Motzei Shabbos Story: When the poor Jewish family finally got out of the poritz‘s dungeon, the Baal Shem Tov asked them for some news. The story they shared cause one of his students to faint.
By Menachem Posner – Chabad.org
It happened all too often. Poor Jewish tenants were unable to pay their rent and would end up in the dank dungeons of the local poritz (landowner) until they could scrape together what they owed. But how were the poor wretches supposed to raise money from the confinement of their prison cells?
Rabbi Israel Baal Shem Tov—a consummate lover of the Jewish people—would spend many long weeks on the road, finding incarcerated tenants and raising funds for their release.
It happened that the Baal Shem Tov encountered one such family, and after immense efforts, managed to secure their freedom just before Shabbat.
“Please spend Shabbat with me as my guests,” offered the Baal Shem Tov. “It is too late for you to return home before the sun sets, and you surely have nothing prepared for the holy day.”
The family gratefully accepted his offer, and thirstily drank in the dazzling spiritual delights of Shabbat with the Baal Shem Tov and his close circle of students, the Chevraya Kadisha (the Holy Brotherhood).
As the Friday night meal progressed, the Baal Shem Tov turned to the poor man he had just rescued. “Please tell us,” he began, “what news from today do you have to share?”
“Rebbe,” replied his guest, “surely you know that I have been in jail for many weeks now. What sort of news can I possibly have heard?”
“In that case,” replied the Baal Shem Tov, “please tell us something interesting that happened to you.”
“I do not recall ever doing anything of particular interest,” said the man, “but we experienced something very peculiar while we were in prison.
“There was a group of vile men who were imprisoned near us. Every day, they would weep and wail. They made such a ruckus that we just kept to ourselves, frightened and miserable.
“Then, every Friday afternoon, just before Shabbat, they would begin to laugh and dance. This too would frighten us, but we had nowhere to hide and nowhere to run.
“Today, they cried and shouted louder than ever before. Then, as the afternoon progressed, they began to laugh and dance as usual. But this time, they were so horribly gleeful, it was like nothing we had seen on previous weeks. I had always been afraid to approach the men lest they harm me, but knowing that you would be coming shortly to redeem us, I summoned up the nerve to ask the men the meaning behind their outlandish behavior.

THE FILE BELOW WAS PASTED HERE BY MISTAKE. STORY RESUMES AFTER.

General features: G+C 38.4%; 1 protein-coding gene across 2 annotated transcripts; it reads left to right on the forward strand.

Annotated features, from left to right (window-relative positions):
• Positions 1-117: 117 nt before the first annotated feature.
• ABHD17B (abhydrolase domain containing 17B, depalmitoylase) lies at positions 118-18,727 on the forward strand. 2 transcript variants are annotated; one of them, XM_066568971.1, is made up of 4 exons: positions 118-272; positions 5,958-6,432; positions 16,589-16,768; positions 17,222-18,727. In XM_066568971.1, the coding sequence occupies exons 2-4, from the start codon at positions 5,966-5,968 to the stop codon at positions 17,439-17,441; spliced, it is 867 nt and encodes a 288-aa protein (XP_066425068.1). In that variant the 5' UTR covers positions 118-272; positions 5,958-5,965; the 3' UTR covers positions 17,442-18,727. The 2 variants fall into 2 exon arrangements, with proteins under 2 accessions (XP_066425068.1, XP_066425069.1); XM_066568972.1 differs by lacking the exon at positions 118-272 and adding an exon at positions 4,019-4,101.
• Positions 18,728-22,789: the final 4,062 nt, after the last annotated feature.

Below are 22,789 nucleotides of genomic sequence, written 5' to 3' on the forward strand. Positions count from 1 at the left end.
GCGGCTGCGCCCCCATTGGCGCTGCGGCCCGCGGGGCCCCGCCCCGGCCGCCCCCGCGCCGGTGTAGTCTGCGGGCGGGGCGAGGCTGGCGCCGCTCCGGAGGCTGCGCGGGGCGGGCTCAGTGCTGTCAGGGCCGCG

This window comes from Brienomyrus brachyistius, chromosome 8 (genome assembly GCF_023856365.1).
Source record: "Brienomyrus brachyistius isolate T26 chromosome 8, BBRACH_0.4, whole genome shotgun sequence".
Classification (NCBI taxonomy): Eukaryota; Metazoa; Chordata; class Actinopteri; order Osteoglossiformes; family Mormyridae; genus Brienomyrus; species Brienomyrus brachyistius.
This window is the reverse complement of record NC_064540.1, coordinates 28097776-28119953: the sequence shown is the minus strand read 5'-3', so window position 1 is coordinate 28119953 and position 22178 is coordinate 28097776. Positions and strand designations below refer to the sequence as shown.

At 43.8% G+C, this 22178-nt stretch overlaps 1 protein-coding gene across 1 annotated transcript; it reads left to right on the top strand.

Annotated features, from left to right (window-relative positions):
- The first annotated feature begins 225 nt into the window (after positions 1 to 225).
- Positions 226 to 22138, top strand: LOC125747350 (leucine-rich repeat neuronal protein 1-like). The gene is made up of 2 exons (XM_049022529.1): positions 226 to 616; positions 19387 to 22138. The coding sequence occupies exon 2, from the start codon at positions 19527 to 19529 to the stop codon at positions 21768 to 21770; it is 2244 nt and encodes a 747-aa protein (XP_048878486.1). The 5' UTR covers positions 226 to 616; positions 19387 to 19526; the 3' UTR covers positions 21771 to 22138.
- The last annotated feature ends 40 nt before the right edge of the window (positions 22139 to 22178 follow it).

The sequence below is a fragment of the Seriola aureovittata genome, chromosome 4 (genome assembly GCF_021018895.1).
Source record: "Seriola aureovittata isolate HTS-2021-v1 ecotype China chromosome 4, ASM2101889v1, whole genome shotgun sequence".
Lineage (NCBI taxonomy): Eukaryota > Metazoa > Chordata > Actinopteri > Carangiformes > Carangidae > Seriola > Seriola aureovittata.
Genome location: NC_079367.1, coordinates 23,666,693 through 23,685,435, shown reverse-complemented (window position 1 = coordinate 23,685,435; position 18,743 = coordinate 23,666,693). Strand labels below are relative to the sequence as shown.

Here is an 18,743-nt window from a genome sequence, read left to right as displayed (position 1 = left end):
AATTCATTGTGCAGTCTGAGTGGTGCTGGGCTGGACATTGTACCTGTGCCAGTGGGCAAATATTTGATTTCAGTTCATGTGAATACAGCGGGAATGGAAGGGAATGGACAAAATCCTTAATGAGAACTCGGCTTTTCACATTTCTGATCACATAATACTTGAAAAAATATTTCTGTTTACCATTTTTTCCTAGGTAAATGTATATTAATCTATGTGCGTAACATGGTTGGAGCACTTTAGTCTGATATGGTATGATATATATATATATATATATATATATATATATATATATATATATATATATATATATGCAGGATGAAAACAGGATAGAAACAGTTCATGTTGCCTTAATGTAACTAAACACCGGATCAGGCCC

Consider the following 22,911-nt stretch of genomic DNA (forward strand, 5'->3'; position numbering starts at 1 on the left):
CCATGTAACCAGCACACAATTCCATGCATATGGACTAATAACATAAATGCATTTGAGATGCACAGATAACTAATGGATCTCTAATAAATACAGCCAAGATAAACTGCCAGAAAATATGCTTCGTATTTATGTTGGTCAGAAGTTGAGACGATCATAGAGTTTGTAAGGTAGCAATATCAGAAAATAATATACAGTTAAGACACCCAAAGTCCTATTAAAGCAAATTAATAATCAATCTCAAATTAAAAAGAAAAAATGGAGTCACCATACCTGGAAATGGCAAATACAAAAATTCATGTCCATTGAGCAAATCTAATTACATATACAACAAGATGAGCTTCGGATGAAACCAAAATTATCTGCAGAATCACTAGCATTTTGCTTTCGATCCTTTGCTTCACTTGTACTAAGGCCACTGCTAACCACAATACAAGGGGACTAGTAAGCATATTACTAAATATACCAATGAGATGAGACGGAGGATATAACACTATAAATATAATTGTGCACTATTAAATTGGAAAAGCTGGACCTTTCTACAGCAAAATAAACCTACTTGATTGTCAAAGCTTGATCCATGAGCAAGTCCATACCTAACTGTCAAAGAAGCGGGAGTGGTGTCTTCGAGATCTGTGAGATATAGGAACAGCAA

“They explained to me that ‘there is a righteous man, an otherworldly tzaddik, who spends the entire week immersed in Torah study, prayer and spiritual pursuits. We are not men, but spirits who live off of this man’s sins. Since he lives such a holy life, we have very little to live off of, and this is why we cry.
“‘It is only on Friday that he finally decides to break his weeklong fast with a dish of milk, which he carefully prepares so that it will be ready when he returns from prayers. Every week, after he prepares his dish, one of us goes to his house and arranges to shove a member of the household into the cabinet where the milk is stored. The holy man becomes irked by this, and this anger gives us enough vitality to survive the next week.
“‘Recently, the holy man caught onto our game and decided to one-up us. He carefully prepared his milk and locked it into his safe, confident that no-one would disturb it there. He then contentedly prepared himself for prayers. When we got wind of this, we cried like never before, fearing for our very survival.
“‘Then we had an idea. One of us went to his house disguised as a peasant with a cart full of firewood. Standing outside the man’s humble home, the peasant offered the firewood at such a cheap price that the righteous man’s wife asked her husband if she could go to the safe and withdraw a few coins to purchase the wood. In her excitement, she knocked over the bowl of milk, and her husband lost his cool. That’s why we laughed with such joy now.’”
As the man concluded his strange tale, one of the students of the Baal Shem Tov fell from his seat in a faint. He was the holy man in question.
(When telling this story, Chassidim would say: See how G‑d orchestrates things. He arranged for this man to be placed in prison and to be released right before Shabbat, just so that this man could learn to mend his errant ways.)
(From Reshimot Devarim, vol. 1, pp. 12-13.)
Reprinted with permission from Chabad.org